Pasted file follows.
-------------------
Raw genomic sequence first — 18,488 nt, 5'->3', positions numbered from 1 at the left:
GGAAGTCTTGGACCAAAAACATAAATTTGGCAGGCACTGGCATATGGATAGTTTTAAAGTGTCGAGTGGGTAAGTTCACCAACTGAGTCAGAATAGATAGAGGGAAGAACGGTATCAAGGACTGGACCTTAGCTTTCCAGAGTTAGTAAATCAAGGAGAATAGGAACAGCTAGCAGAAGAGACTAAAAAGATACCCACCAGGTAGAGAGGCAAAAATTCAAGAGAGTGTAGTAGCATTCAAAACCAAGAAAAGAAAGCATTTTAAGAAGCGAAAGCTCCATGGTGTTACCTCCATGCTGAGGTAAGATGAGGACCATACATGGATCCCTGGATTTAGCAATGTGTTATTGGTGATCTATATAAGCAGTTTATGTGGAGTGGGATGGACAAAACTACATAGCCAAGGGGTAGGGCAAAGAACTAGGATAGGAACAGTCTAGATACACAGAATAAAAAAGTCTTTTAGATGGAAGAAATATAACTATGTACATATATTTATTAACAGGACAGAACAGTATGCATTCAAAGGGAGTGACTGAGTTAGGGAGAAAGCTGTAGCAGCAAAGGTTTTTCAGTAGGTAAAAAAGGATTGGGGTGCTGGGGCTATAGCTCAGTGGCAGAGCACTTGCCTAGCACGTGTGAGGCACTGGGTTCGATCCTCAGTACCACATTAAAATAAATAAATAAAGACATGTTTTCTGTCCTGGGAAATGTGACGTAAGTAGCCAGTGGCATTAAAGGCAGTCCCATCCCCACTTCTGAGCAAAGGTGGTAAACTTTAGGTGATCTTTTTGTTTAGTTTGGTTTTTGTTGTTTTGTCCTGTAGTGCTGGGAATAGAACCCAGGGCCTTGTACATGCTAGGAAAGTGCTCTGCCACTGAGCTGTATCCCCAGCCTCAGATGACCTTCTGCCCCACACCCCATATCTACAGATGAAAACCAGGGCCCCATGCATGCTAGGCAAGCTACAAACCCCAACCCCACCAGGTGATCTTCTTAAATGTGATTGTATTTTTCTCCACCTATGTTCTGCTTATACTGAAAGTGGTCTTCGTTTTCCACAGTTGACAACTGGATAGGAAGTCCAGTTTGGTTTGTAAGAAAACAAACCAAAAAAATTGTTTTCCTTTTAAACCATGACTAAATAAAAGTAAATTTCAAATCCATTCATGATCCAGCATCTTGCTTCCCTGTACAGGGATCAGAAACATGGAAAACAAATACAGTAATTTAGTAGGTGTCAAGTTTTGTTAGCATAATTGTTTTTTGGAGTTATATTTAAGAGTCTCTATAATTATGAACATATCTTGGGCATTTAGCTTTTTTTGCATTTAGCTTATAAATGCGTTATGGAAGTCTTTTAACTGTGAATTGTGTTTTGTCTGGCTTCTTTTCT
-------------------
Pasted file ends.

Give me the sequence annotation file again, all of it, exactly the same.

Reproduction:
Raw genomic sequence first — 18,488 nt, 5'->3', positions numbered from 1 at the left:
GGAAGTCTTGGACCAAAAACATAAATTTGGCAGGCACTGGCATATGGATAGTTTTAAAGTGTCGAGTGGGTAAGTTCACCAACTGAGTCAGAATAGATAGAGGGAAGAACGGTATCAAGGACTGGACCTTAGCTTTCCAGAGTTAGTAAATCAAGGAGAATAGGAACAGCTAGCAGAAGAGACTAAAAAGATACCCACCAGGTAGAGAGGCAAAAATTCAAGAGAGTGTAGTAGCATTCAAAACCAAGAAAAGAAAGCATTTTAAGAAGCGAAAGCTCCATGGTGTTACCTCCATGCTGAGGTAAGATGAGGACCATACATGGATCCCTGGATTTAGCAATGTGTTATTGGTGATCTATATAAGCAGTTTATGTGGAGTGGGATGGACAAAACTACATAGCCAAGGGGTAGGGCAAAGAACTAGGATAGGAACAGTCTAGATACACAGAATAAAAAAGTCTTTTAGATGGAAGAAATATAACTATGTACATATATTTATTAACAGGACAGAACAGTATGCATTCAAAGGGAGTGACTGAGTTAGGGAGAAAGCTGTAGCAGCAAAGGTTTTTCAGTAGGTAAAAAAGGATTGGGGTGCTGGGGCTATAGCTCAGTGGCAGAGCACTTGCCTAGCACGTGTGAGGCACTGGGTTCGATCCTCAGTACCACATTAAAATAAATAAATAAAGACATGTTTTCTGTCCTGGGAAATGTGACGTAAGTAGCCAGTGGCATTAAAGGCAGTCCCATCCCCACTTCTGAGCAAAGGTGGTAAACTTTAGGTGATCTTTTTGTTTAGTTTGGTTTTTGTTGTTTTGTCCTGTAGTGCTGGGAATAGAACCCAGGGCCTTGTACATGCTAGGAAAGTGCTCTGCCACTGAGCTGTATCCCCAGCCTCAGATGACCTTCTGCCCCACACCCCATATCTACAGATGAAAACCAGGGCCCCATGCATGCTAGGCAAGCTACAAACCCCAACCCCACCAGGTGATCTTCTTAAATGTGATTGTATTTTTCTCCACCTATGTTCTGCTTATACTGAAAGTGGTCTTCGTTTTCCACAGTTGACAACTGGATAGGAAGTCCAGTTTGGTTTGTAAGAAAACAAACCAAAAAAATTGTTTTCCTTTTAAACCATGACTAAATAAAAGTAAATTTCAAATCCATTCATGATCCAGCATCTTGCTTCCCTGTACAGGGATCAGAAACATGGAAAACAAATACAGTAATTTAGTAGGTGTCAAGTTTTGTTAGCATAATTGTTTTTTGGAGTTATATTTAAGAGTCTCTATAATTATGAACATATCTTGGGCATTTAGCTTTTTTTGCATTTAGCTTATAAATGCGTTATGGAAGTCTTTTAACTGTGAATTGTGTTTTGTCTGGCTTCTTTTCT